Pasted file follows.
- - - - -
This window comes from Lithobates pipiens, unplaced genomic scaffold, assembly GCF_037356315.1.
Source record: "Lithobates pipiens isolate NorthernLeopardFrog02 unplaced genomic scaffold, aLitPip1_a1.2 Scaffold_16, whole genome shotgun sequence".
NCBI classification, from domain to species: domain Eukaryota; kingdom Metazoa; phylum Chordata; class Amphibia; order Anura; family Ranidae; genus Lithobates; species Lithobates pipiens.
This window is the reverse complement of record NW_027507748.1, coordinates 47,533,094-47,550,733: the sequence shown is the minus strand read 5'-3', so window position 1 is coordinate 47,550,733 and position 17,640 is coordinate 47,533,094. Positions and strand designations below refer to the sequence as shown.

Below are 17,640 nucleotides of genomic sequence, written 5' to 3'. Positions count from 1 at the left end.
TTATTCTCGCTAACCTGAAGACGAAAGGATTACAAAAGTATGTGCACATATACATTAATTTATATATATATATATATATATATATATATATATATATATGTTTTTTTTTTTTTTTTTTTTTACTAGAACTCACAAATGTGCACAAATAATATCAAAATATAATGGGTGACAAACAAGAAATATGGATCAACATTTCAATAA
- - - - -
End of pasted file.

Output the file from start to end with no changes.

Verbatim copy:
This window comes from Lithobates pipiens, unplaced genomic scaffold, assembly GCF_037356315.1.
Source record: "Lithobates pipiens isolate NorthernLeopardFrog02 unplaced genomic scaffold, aLitPip1_a1.2 Scaffold_16, whole genome shotgun sequence".
NCBI classification, from domain to species: domain Eukaryota; kingdom Metazoa; phylum Chordata; class Amphibia; order Anura; family Ranidae; genus Lithobates; species Lithobates pipiens.
This window is the reverse complement of record NW_027507748.1, coordinates 47,533,094-47,550,733: the sequence shown is the minus strand read 5'-3', so window position 1 is coordinate 47,550,733 and position 17,640 is coordinate 47,533,094. Positions and strand designations below refer to the sequence as shown.

Below are 17,640 nucleotides of genomic sequence, written 5' to 3'. Positions count from 1 at the left end.
TTATTCTCGCTAACCTGAAGACGAAAGGATTACAAAAGTATGTGCACATATACATTAATTTATATATATATATATATATATATATATATATATATATATGTTTTTTTTTTTTTTTTTTTTTACTAGAACTCACAAATGTGCACAAATAATATCAAAATATAATGGGTGACAAACAAGAAATATGGATCAACATTTCAATAA